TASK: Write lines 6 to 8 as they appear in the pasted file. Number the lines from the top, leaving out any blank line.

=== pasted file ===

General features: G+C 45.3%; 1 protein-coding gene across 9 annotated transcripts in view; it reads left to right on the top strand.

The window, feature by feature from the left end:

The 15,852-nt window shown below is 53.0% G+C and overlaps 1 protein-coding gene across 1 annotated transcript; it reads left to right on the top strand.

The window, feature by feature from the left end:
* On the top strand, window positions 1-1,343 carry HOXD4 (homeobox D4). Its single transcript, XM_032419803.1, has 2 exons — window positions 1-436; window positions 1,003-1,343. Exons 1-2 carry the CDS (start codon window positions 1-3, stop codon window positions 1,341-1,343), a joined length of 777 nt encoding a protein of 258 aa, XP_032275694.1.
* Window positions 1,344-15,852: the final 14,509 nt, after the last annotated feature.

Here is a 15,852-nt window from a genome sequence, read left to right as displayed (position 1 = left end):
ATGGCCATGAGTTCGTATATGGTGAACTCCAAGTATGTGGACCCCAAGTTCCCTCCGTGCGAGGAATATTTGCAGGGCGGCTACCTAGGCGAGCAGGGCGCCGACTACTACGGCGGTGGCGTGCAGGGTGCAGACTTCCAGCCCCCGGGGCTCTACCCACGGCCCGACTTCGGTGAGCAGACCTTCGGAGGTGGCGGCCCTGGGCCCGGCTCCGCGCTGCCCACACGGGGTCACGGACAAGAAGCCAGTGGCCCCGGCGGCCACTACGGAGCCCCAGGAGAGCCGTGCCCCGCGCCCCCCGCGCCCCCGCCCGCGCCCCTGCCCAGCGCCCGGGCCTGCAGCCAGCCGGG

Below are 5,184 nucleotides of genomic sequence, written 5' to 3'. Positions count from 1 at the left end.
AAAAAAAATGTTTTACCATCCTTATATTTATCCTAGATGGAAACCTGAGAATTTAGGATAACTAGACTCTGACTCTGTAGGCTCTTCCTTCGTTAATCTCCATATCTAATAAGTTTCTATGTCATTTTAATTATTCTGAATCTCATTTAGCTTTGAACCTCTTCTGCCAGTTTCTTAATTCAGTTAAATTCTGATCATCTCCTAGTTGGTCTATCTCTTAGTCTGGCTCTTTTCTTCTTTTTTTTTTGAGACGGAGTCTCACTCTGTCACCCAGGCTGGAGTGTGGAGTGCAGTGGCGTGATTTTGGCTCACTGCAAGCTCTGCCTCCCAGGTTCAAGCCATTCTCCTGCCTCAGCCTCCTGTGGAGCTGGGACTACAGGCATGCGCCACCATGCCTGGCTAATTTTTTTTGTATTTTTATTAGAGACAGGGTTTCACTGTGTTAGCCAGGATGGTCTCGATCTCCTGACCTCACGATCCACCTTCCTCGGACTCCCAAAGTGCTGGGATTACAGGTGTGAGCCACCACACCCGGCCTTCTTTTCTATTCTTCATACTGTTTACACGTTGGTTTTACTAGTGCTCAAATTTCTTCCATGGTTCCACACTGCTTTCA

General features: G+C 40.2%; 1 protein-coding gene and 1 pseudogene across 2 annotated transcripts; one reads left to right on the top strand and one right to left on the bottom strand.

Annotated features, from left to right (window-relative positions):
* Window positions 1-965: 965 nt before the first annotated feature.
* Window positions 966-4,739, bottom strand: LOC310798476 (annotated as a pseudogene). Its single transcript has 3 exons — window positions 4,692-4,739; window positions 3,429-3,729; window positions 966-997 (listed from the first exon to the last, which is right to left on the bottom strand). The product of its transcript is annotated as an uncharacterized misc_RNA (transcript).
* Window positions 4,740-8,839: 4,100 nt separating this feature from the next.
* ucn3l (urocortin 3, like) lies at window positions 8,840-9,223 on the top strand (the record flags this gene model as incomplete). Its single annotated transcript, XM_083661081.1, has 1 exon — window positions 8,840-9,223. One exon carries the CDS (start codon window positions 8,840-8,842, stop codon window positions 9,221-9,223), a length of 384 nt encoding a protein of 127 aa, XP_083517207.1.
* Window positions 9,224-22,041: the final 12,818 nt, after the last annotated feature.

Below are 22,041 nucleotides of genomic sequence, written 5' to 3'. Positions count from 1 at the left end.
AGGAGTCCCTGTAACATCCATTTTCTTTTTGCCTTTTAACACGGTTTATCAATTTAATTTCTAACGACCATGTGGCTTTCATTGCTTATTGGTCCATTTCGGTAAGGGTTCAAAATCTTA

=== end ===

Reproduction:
* Window positions 1,344-15,852: the final 14,509 nt, after the last annotated feature.

Here is a 15,852-nt window from a genome sequence, read left to right as displayed (position 1 = left end):
ATGGCCATGAGTTCGTATATGGTGAACTCCAAGTATGTGGACCCCAAGTTCCCTCCGTGCGAGGAATATTTGCAGGGCGGCTACCTAGGCGAGCAGGGCGCCGACTACTACGGCGGTGGCGTGCAGGGTGCAGACTTCCAGCCCCCGGGGCTCTACCCACGGCCCGACTTCGGTGAGCAGACCTTCGGAGGTGGCGGCCCTGGGCCCGGCTCCGCGCTGCCCACACGGGGTCACGGACAAGAAGCCAGTGGCCCCGGCGGCCACTACGGAGCCCCAGGAGAGCCGTGCCCCGCGCCCCCCGCGCCCCCGCCCGCGCCCCTGCCCAGCGCCCGGGCCTGCAGCCAGCCGGG